BP Plc (NYSE:BP) has agreed to pay a record $50.6 million fine for safety violations from a deadly 2005 explosion at its troubled Texas City, Texas refinery, U.S. Labor Secretary Hilda Solis said Thursday.

BP also agreed to allocate $500 million to fix safety problems at the refinery and accepted a set program of safety inspections and review by the U.S. Occupational Safety and Health Administration.

"The size of the fine rightly reflects BP's lack of regard for worker safety," Solis said in a Thursday afternoon conference call.

OSHA will continue to seek $30 million in fines for new safety violations found by government inspectors at the refinery.

BP's global head of refining said the company would work with OSHA to improve refinery safety.

"BP has a stated goal to become a leader in process safety and we look forward to working collaboratively with OSHA to achieve an injury-free workplace in our operations," said Ian Conn, global head of refining.

In October, the U.S. Occupational Safety and Health Administration slapped BP with a record $87.4 million in proposed fines for safety violations at the Texas City refinery, which was the site of a deadly explosion in 2005.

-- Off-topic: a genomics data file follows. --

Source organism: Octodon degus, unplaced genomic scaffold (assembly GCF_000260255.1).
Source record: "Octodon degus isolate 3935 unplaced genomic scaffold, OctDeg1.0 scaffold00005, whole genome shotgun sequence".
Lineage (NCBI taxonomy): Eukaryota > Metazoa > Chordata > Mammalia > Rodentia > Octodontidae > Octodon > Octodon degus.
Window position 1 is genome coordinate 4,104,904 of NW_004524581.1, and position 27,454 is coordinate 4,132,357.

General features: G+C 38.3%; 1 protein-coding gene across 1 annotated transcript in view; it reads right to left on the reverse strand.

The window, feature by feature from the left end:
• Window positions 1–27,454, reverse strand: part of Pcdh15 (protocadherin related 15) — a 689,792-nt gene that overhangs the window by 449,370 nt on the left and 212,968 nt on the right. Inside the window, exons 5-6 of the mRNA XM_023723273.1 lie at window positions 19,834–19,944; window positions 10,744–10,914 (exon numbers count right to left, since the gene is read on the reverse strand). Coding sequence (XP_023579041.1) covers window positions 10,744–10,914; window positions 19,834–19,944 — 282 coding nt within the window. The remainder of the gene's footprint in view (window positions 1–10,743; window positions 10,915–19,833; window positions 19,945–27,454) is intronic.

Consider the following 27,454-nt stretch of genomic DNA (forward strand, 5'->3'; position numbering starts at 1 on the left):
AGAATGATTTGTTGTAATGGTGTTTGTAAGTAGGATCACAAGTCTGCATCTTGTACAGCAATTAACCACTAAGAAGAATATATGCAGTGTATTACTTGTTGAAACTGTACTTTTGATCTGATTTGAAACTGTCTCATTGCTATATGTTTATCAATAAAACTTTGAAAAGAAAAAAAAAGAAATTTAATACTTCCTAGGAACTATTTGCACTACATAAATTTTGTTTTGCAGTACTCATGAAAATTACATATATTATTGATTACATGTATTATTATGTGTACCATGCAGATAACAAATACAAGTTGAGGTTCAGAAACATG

In the October announcement, Solis said old and new safety violations found by OSHA at BP Texas City, the nation's third largest refinery, "could lead to another catastrophe" like the 2005 explosion that killed 15 workers and injured 180 others.

BP defended its efforts to improve safety at the 465,000 barrel per day (bpd) refinery, located about 50 miles south of downtown Houston.

The company also filed an appeal of the fine.

Last week, Texas Attorney General Greg Abbott sued BP for a 40-day release of excess pollution including carcinogenic benzene in April and May at the refinery.

The company was also hit with a $10 billion federal class action lawsuit earlier this month for the April-May pollution, which BP reported to state regulators.

Houston attorney Tony Buzbee, who filed the class-action suit, which had over 12,000 plaintiffs, welcomed the Labor Department's action.

"We believe the fine to be appropriate and welcome the government's efforts in our quest to force this British company to comply with U.S. and Texas Law," Buzbee said. "BP's record rivals the worst in U.S. history."

Last year, BP pleaded guilty to federal criminal charges in the 2005 explosion and paid a $50 million fine. (Editing by John Picinich)